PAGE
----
As a father and grandfather, I often find myself thinking about the health and well-being of the next generation of Mainers. I worry that they are receiving a good education, that they will be ready to fill the competitive jobs of our future workplaces and that they are growing up with good eating and physical fitness habits.
Lately, as I learn more and more about the exploding rates of childhood obesity and its effects on lifelong health issues, good eating habits are in the forefront of my concerns.
As a retired Air Force officer and former Maine adjutant general, I also worry about the impact childhood obesity has on our nation’s military preparedness and, thus, our national security.
Obesity is the leading medical disqualifier for young adults who are denied entry into military service. In fact, earlier this month Dr. Jonathan Woodson, assistant secretary of defense for health affairs, said “about a quarter of entry-level candidates are too overweight to either enter the military or sustain themselves through the first enlistment.”
Mission: Readiness reports that each year the military discharges 1,200 first-term enlistees before their contracts expire due to weigh problems. Each discharge costs the military $50,000 to recruit and train a replacement. That alone carries a $60 million price tag each year.
How can we begin to address this serious problem? When we consider that school-age children consume up to 40 percent of their daily calories at school, retired admirals and generals like me are joining parents and nutritionists in supporting stronger nutrition standards for foods and beverages sold in our schools.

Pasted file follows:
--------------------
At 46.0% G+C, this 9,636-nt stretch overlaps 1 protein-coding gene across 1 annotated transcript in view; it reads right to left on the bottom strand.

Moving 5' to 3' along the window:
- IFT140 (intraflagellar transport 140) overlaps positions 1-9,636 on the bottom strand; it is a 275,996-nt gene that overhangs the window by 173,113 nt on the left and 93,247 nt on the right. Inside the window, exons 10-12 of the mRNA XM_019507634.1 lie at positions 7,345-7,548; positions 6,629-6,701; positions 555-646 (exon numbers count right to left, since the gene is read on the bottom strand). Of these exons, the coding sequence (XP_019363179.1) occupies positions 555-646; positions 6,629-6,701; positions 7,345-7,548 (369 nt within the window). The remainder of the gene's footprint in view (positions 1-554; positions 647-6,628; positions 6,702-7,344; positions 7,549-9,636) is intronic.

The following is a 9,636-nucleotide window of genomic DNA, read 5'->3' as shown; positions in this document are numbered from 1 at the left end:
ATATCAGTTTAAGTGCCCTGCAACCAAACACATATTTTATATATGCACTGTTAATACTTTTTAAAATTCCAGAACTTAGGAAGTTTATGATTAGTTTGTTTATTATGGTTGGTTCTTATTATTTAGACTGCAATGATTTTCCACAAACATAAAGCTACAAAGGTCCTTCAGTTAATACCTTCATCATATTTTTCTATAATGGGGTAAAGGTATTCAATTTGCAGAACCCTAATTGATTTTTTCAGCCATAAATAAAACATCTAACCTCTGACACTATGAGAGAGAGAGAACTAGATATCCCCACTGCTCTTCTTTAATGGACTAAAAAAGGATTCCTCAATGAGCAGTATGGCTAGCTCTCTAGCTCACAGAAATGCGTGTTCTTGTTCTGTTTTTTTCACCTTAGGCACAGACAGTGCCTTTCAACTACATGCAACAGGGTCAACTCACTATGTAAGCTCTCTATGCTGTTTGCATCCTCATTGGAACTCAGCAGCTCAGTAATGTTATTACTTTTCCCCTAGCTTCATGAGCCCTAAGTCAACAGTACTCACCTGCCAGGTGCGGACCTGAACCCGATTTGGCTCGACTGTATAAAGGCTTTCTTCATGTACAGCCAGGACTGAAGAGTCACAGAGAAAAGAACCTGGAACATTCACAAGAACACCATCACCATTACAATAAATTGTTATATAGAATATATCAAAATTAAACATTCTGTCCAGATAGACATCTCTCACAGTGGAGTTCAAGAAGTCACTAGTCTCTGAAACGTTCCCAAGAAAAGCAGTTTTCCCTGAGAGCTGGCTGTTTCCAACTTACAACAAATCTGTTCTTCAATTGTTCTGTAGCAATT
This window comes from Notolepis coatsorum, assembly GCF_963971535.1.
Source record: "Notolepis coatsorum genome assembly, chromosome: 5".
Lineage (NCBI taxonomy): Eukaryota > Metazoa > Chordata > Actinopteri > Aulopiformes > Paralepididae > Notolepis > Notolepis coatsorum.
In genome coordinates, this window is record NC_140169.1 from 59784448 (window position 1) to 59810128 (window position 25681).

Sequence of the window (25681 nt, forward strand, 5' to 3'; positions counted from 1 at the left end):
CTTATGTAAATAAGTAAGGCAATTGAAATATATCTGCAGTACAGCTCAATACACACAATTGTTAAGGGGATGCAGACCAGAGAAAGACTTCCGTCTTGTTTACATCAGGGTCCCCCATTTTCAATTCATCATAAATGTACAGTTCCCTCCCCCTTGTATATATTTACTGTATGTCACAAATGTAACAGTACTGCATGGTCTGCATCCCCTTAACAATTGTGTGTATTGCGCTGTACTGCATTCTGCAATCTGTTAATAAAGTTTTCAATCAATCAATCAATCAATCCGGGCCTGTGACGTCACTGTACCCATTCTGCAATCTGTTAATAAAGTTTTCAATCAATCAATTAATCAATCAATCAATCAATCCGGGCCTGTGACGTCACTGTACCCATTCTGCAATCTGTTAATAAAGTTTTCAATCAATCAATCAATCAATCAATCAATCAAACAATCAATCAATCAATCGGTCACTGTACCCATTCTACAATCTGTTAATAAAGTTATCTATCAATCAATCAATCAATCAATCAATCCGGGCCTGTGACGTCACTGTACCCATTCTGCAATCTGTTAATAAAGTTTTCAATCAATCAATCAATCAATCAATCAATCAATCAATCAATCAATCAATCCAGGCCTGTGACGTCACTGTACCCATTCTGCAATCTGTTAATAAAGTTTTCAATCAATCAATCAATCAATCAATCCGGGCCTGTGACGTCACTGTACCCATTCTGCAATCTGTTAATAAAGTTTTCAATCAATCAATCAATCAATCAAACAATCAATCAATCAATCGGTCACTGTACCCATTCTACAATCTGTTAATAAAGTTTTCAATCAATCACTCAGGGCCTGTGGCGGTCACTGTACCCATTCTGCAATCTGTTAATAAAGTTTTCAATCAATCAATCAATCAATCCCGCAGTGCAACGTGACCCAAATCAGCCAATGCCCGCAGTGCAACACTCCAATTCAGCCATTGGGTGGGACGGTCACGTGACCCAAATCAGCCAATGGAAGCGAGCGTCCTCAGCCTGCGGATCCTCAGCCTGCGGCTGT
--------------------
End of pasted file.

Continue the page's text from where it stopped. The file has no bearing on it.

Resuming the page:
I am pleased that Congress, with the help of Sens. Olympia Snowe and Susan Collins and Reps. Mike Michaud and Chellie Pingree, passed a robust child nutrition reauthorization that called for not only the updating of nutrition standards for foods served in school, but also recognized the need for technical assistance and training for food service staff.
In addition, the USDA is set to provide $50 million for each of the first two years of the new school meal requirements to help state nutrition agencies implement updated standards.
I am also pleased to say that public schools here in Bangor and many other Maine communities have made great strides to improve the quality and quantity of healthful foods available to our students. This began about six years ago when sodas, candy and other food of minimal nutritional value — snacks containing less than 5 percent nutrients — were removed from vending machines, and vending machines were turned off during the school day.
Nutrikids software has been implemented in all schools so parents can log online and monitor just what their kids are buying in school cafeterias and use this information to have family discussions about good food choices.
Bangor elementary schools participate in a program designed to increase fresh fruits and vegetable consumption by their students. Cafeteria staff have participated in key training initiatives such as Gardens to Plates and Cooking from Scratch to increase their knowledge and abilities to prepare better and fresher foods.
In 2010 Maine received about $350,000 from the federal Team Nutrition Grants to provide a variety of training and technical assistance for school cafeteria staff. Last year our state received additional federal resources to help enroll more schools in the Healthier U.S. School Challenge, which can serve as another outlet for online training and technical assistance for cafeteria workers. This is a great start in what needs to be a full-fledged battle against childhood obesity.
As a member of Mission: Readiness, I look forward to working with those who represent Maine in Congress in a national effort to get junk food out of our schools.
There is no silver bullet to solving our childhood obesity crisis and we will not see results overnight. Serving healthful and better-prepared foods in our schools are steps in the right direction. Graduating healthful students is good for our families, our communities and also our national security.
Nelson Durgin is a retired U.S. Air Force major general and current Bangor city councilor.